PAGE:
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T&E TALK: Basic Asset Protection Strategies

Posted by Scott T. Ditman, CPA/PFS on Jan 23, 2017 11:00:00 AM
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Asset protection trusts — both offshore and domestic — can be effective vehicles for protecting your wealth, particularly in today’s litigious society. But these trusts can be complex and expensive, so they may not right for everyone. If you are seeking simpler strategies, there are a number of basic, yet effective, tools to consider. Some involve transferring assets to another person or entity, or changing the way property is titled.

Here are a few common strategies:

Insurance: For many, insurance is the first line of defense against liability claims that expose their assets to risk. Insurance products include personal or homeowner’s liability insurance, as well as professional liability insurance for doctors, lawyers, and other professionals who are frequently targets for lawsuits.

Lifetime Gifts: The most effective strategy may also be the simplest: giving your assets to your children or other loved ones. Creditors cannot come after assets that you don’t own. The disadvantage is that you must relinquish control over the assets.

Tenancy by the Entirety:  Many states permit married couples to hold their homes or other real estate as “tenants by the entirety.” This form of ownership protects assets against claims by either spouse’s separate creditors. For example, it can be effective when one spouse is exposed to professional liability risks. It doesn’t, however, protect couples against claims by their joint creditors. Tenancy by the entirety may be a good option for people who aren’t comfortable transferring title to their spouses.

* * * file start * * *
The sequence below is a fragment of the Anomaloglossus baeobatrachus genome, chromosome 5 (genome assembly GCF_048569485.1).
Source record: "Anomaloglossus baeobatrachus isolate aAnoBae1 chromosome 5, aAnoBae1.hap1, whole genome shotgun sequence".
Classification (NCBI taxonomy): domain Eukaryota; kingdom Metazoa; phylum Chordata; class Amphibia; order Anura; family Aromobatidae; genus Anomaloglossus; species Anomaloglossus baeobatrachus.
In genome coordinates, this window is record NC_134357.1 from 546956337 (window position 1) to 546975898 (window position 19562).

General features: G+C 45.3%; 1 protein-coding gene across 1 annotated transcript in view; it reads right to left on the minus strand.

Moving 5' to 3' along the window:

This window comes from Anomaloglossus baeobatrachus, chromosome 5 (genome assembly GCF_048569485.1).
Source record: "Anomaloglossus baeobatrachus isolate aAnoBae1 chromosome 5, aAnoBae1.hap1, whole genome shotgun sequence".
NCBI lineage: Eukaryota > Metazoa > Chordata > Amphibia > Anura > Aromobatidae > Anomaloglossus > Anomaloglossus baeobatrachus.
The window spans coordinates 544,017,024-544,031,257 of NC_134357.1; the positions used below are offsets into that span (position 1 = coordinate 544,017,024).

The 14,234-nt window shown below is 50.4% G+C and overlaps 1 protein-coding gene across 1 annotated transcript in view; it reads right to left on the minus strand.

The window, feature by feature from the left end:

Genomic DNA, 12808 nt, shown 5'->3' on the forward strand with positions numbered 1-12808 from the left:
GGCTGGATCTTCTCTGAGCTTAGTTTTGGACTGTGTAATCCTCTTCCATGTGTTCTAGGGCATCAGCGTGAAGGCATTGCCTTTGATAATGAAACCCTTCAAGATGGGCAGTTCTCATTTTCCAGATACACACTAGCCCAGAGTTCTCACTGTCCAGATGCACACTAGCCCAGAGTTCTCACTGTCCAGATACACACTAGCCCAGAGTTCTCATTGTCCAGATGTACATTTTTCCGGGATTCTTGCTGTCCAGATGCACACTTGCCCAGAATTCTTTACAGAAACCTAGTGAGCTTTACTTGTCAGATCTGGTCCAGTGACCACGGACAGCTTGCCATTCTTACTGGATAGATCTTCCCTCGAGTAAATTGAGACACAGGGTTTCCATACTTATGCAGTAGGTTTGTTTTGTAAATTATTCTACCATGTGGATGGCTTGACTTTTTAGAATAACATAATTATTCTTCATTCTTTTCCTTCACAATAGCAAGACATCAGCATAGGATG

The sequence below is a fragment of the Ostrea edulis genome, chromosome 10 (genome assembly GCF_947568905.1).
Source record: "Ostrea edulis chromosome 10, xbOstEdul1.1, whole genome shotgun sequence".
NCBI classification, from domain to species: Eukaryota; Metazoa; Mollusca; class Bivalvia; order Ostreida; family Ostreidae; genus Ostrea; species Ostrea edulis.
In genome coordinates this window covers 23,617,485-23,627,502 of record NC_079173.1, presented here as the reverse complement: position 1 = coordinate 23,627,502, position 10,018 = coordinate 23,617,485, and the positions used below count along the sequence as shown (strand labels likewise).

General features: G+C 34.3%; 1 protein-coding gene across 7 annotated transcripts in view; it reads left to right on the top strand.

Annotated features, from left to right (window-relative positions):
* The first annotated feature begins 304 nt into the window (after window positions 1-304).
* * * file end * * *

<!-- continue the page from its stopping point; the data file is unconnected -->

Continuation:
Retirement Accounts:  Qualified retirement plans — 401(k)s, 403(b)s, and 457 plans, as well as certain pension and profit-sharing plans — are excellent asset protection vehicles. IRAs offer more limited protection. Assets held in most qualified plans enjoy unlimited protection from creditors’ claims — both in bankruptcy and outside of bankruptcy — under the Employee Retirement Income Security Act (ERISA).

For these strategies to work, you must implement them when there are no pending or threatened claims against you. Otherwise, you may impacted by fraudulent conveyance laws.

Before you weigh your asset protection options, I suggest a risk assessment to evaluate your level of exposure. Armed with this information, we can determine which asset protection tools are right for you.

If you need assistance or have questions, reach out to me at SDitman@BerdonLLP.com or contact your Berdon advisor.

Scott T. Ditman, a tax partner and Chair, Personal Wealth Services at Berdon LLP, advises high net worth individuals and family/owner-managed business clients on building, preserving, and transferring wealth, estate and income tax issues, and succession and financial planning.

Topics: T&E TALK

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